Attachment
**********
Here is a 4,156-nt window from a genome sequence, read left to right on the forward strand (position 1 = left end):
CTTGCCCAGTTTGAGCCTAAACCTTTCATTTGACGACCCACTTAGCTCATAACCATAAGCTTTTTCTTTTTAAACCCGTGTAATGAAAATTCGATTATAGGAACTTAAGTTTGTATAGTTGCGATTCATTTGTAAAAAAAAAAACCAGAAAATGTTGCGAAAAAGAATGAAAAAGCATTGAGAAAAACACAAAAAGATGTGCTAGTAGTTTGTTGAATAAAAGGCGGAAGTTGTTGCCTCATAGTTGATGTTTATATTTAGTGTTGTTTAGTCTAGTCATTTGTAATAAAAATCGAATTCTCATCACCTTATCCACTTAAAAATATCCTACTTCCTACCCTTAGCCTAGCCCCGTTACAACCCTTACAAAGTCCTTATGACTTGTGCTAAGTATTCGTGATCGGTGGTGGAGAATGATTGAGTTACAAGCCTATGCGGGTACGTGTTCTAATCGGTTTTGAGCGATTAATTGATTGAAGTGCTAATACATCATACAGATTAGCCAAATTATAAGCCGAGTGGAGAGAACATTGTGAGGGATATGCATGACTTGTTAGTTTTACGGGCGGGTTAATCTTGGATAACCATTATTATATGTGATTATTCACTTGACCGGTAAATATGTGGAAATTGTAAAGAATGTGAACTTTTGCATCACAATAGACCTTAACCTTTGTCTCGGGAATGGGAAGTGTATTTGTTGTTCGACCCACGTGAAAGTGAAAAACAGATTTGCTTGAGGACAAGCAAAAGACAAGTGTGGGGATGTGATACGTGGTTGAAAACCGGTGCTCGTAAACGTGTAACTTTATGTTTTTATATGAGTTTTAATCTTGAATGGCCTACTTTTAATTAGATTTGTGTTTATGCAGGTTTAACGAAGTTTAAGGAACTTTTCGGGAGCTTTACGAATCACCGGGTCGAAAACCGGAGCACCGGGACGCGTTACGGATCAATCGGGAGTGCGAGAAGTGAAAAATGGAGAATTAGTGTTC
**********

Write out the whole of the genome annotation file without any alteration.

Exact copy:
Here is a 4,156-nt window from a genome sequence, read left to right on the forward strand (position 1 = left end):
CTTGCCCAGTTTGAGCCTAAACCTTTCATTTGACGACCCACTTAGCTCATAACCATAAGCTTTTTCTTTTTAAACCCGTGTAATGAAAATTCGATTATAGGAACTTAAGTTTGTATAGTTGCGATTCATTTGTAAAAAAAAAAACCAGAAAATGTTGCGAAAAAGAATGAAAAAGCATTGAGAAAAACACAAAAAGATGTGCTAGTAGTTTGTTGAATAAAAGGCGGAAGTTGTTGCCTCATAGTTGATGTTTATATTTAGTGTTGTTTAGTCTAGTCATTTGTAATAAAAATCGAATTCTCATCACCTTATCCACTTAAAAATATCCTACTTCCTACCCTTAGCCTAGCCCCGTTACAACCCTTACAAAGTCCTTATGACTTGTGCTAAGTATTCGTGATCGGTGGTGGAGAATGATTGAGTTACAAGCCTATGCGGGTACGTGTTCTAATCGGTTTTGAGCGATTAATTGATTGAAGTGCTAATACATCATACAGATTAGCCAAATTATAAGCCGAGTGGAGAGAACATTGTGAGGGATATGCATGACTTGTTAGTTTTACGGGCGGGTTAATCTTGGATAACCATTATTATATGTGATTATTCACTTGACCGGTAAATATGTGGAAATTGTAAAGAATGTGAACTTTTGCATCACAATAGACCTTAACCTTTGTCTCGGGAATGGGAAGTGTATTTGTTGTTCGACCCACGTGAAAGTGAAAAACAGATTTGCTTGAGGACAAGCAAAAGACAAGTGTGGGGATGTGATACGTGGTTGAAAACCGGTGCTCGTAAACGTGTAACTTTATGTTTTTATATGAGTTTTAATCTTGAATGGCCTACTTTTAATTAGATTTGTGTTTATGCAGGTTTAACGAAGTTTAAGGAACTTTTCGGGAGCTTTACGAATCACCGGGTCGAAAACCGGAGCACCGGGACGCGTTACGGATCAATCGGGAGTGCGAGAAGTGAAAAATGGAGAATTAGTGTTC